Mansfield News-Mirror

Mansfield OKs zoning for hundreds of homes, apartments. Will it spark downtown growth?

Greystar’s 200-unit apartment complex in Mansfield will be for seniors ages 55 and older.
Greystar’s 200-unit apartment complex in Mansfield will be for seniors ages 55 and older. Courtesy

Hundreds of new houses and apartments are coming to Mouser Way and North Main Street just north of downtown Mansfield, a project that business owners hope will be a catalyst for retail growth in the area.

The 72-acre Watson Branch project received final zoning approval Monday night with a 5-2 vote from the City Council. Councilmen Terry Moore and Mike Leyman voted against the project.

The rest of the council supported the project after some major concessions.

Watson Branch mixes several uses on the open pasture across from Mouser Electronics and Legacy High School. There are 300 single family homes, which include a mix of townhomes, zero-lot line homes and larger lots.

There are two types of apartments. One will be traditional apartments with high-end finishes built by Realty Capital Management, the same company that developed the Mansfield Lofts just to the south. The Lofts have the highest apartment rent in Mansfield. Councilman Casey Lewis pushed to lower the number of apartments from 400 to 350.

Tim Coltart, managing director for Realty Capital Management, agreed to build 350 units.

The second apartment type will be 200 age-restricted units for seniors 55 and older. These apartments will be developed by Greystar and will have similar rents and luxurious finishes.

Coltart said the apartments are necessary to make the project viable and to secure the financing for the project.

“I think this is an opportunity to provide a project that brings a great demographic to a corridor that we believe really needs it,” Coltart said.

In addition to reducing the number of apartments by 50, the council required that the site plan for the single-family homes be approved before the apartments can proceed, which prevents Realty Capital Management from building only the apartments.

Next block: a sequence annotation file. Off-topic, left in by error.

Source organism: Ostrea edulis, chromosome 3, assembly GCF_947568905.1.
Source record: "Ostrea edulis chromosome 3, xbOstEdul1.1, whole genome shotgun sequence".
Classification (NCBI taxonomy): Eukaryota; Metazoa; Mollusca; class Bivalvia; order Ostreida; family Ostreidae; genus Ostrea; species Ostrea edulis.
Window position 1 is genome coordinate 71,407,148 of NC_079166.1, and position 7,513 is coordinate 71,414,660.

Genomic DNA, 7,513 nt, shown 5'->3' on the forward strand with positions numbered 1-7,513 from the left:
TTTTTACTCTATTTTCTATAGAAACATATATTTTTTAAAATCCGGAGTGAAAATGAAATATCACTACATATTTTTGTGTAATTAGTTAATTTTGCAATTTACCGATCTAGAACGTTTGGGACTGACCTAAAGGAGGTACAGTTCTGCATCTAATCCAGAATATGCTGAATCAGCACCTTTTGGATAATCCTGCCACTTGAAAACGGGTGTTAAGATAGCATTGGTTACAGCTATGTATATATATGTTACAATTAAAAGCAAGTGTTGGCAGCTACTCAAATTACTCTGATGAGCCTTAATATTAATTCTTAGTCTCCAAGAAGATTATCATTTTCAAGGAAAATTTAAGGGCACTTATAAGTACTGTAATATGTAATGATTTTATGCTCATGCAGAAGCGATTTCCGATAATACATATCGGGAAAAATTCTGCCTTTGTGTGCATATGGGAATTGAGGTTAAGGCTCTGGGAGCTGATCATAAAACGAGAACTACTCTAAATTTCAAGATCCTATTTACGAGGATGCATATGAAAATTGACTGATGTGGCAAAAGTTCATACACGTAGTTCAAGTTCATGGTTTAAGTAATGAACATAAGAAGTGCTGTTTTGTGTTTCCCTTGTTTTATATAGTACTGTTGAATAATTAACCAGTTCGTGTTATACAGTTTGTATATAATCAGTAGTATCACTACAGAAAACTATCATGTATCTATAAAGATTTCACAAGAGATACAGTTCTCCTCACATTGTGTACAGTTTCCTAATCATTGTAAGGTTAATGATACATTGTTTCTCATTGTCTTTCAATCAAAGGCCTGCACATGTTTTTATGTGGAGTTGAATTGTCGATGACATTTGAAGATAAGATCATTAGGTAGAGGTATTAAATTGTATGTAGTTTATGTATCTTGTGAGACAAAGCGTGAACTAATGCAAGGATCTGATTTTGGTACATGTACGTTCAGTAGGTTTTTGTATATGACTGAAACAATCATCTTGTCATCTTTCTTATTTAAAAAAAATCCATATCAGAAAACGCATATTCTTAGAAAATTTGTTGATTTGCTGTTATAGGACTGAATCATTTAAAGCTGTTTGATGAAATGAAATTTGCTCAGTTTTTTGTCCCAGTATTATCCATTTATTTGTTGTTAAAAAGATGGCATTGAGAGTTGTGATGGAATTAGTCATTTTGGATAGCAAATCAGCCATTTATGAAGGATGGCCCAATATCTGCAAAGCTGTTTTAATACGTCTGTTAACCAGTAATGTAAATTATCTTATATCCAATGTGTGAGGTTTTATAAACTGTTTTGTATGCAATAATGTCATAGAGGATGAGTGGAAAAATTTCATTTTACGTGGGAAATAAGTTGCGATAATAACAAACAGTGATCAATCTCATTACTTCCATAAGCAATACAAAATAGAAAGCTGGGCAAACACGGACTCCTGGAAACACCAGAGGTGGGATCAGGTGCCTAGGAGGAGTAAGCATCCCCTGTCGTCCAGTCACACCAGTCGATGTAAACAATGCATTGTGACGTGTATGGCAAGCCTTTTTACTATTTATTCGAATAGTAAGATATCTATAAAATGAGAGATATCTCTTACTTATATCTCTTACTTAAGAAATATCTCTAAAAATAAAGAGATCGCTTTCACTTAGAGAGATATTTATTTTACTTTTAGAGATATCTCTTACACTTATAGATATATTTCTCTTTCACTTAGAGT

The final piece of the puzzle will an 8,000-square-foot retail and restaurant building along North Main Street. The council stipulated that at least two restaurants be included and if the restaurant has a drive-through, it will require additional council approval in the future. The council is pushing for a sit-down restaurant.

There will also be about 10 acres of parkland with trails along Watson Branch Creek that will be dedicated to the city, Coltart said. The park must be built along with phase one of the single-family homes.

Planning for the project started almost a year ago so it’s been a long time coming, Coltart said. He hopes to break ground in mid-2020 with the first apartments and single-family homes being ready in mid-2021.

Dave Goodwin, president of Downtown Mansfield Inc., said he and other downtown merchants welcome the additional foot traffic Watson Branch will provide for Main Street.

“The rejuvenation process has been a time of ups and downs, but by the investments and hard work of all parties, our historic downtown has the opportunity to take its place among its regional and national peers,” Goodwin said.

He cited the success in bringing new restaurants, breweries, event venues, concerts, infrastructure improvements and a host of other new businesses that have come to downtown in the last several years.

“All of the physical and social improvements really only pay off for all of us if there are Mansfieldians who are willing to patronize downtown on a regular basis to support the retail in downtown,” Goodwin said.

But the apartments were a lightning rod of controversy for the council and a few residents who spoke at the meeting.

Realtor Angie Thor said she would rather see more owner-occupied homes and more high-end homes rather than apartments and zero-lot line homes.

“I’m afraid at this price point that’s not what they’re talking about,” Thor told the council. “I think we need higher-end development.”

Houston Mitchell said the apartments will put a strain on the Mansfield school district.

“Why do we want to rezone more property to add to that problem? When I say problem, I believe we have enough apartments as it is now,” Mitchell told the council. “We need more homes, more industrial.”

Coltart said Realty Capital Management is preparing to break ground on phase 2 of the Mansfield Lofts project in early 2020, adding another 266 apartments to downtown. It will also include the long-awaited extension of the Walnut Creek Linear Trail under North Main Street to connect Town Park to a new 3-acre park on the south end of the apartment complex.

The trail will loop around and then follow the grade up to the road so people can connect to the new North Main Street trail that opened earlier this year.

That will allow pedestrians and bicyclists to go seamlessly from Town Park, under North Main Street and then connect to the North Main Street trail where they can go south into downtown without crossing a street, Coltart said.

In the future, the city will extend the trail west along Walnut Creek where it will connect to the future dog park, under construction now on West Broad Street. On the east side of Mansfield, construction is underway to extend the same linear trail from Oliver Nature Park to Texas 360.

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